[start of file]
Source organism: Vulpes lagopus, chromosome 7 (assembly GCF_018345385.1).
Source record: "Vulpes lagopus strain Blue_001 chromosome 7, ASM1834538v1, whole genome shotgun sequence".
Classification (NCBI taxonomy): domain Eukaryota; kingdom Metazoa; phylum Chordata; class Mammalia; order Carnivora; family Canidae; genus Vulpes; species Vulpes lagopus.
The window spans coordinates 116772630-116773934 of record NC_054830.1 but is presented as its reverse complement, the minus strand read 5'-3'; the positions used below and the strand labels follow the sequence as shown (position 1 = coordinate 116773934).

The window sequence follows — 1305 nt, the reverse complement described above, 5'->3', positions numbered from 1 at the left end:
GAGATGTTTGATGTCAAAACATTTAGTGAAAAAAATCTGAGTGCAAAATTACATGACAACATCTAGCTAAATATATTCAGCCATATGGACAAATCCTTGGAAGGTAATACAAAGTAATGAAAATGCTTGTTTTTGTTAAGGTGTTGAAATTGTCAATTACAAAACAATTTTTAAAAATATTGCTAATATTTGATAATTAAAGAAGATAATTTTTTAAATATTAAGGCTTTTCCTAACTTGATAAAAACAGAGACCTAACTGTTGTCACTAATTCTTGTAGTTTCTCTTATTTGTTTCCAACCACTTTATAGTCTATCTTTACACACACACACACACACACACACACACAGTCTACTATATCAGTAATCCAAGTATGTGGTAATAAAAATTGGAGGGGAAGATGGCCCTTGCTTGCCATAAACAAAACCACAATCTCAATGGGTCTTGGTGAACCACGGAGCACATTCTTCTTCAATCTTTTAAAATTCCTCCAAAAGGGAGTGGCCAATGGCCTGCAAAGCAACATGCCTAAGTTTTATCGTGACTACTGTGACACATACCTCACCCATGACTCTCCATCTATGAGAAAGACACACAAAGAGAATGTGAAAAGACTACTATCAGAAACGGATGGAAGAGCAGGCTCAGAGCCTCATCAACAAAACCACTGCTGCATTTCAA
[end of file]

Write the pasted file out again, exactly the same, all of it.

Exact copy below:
Source organism: Vulpes lagopus, chromosome 7 (assembly GCF_018345385.1).
Source record: "Vulpes lagopus strain Blue_001 chromosome 7, ASM1834538v1, whole genome shotgun sequence".
Classification (NCBI taxonomy): domain Eukaryota; kingdom Metazoa; phylum Chordata; class Mammalia; order Carnivora; family Canidae; genus Vulpes; species Vulpes lagopus.
The window spans coordinates 116772630-116773934 of record NC_054830.1 but is presented as its reverse complement, the minus strand read 5'-3'; the positions used below and the strand labels follow the sequence as shown (position 1 = coordinate 116773934).

The window sequence follows — 1305 nt, the reverse complement described above, 5'->3', positions numbered from 1 at the left end:
GAGATGTTTGATGTCAAAACATTTAGTGAAAAAAATCTGAGTGCAAAATTACATGACAACATCTAGCTAAATATATTCAGCCATATGGACAAATCCTTGGAAGGTAATACAAAGTAATGAAAATGCTTGTTTTTGTTAAGGTGTTGAAATTGTCAATTACAAAACAATTTTTAAAAATATTGCTAATATTTGATAATTAAAGAAGATAATTTTTTAAATATTAAGGCTTTTCCTAACTTGATAAAAACAGAGACCTAACTGTTGTCACTAATTCTTGTAGTTTCTCTTATTTGTTTCCAACCACTTTATAGTCTATCTTTACACACACACACACACACACACACACACAGTCTACTATATCAGTAATCCAAGTATGTGGTAATAAAAATTGGAGGGGAAGATGGCCCTTGCTTGCCATAAACAAAACCACAATCTCAATGGGTCTTGGTGAACCACGGAGCACATTCTTCTTCAATCTTTTAAAATTCCTCCAAAAGGGAGTGGCCAATGGCCTGCAAAGCAACATGCCTAAGTTTTATCGTGACTACTGTGACACATACCTCACCCATGACTCTCCATCTATGAGAAAGACACACAAAGAGAATGTGAAAAGACTACTATCAGAAACGGATGGAAGAGCAGGCTCAGAGCCTCATCAACAAAACCACTGCTGCATTTCAA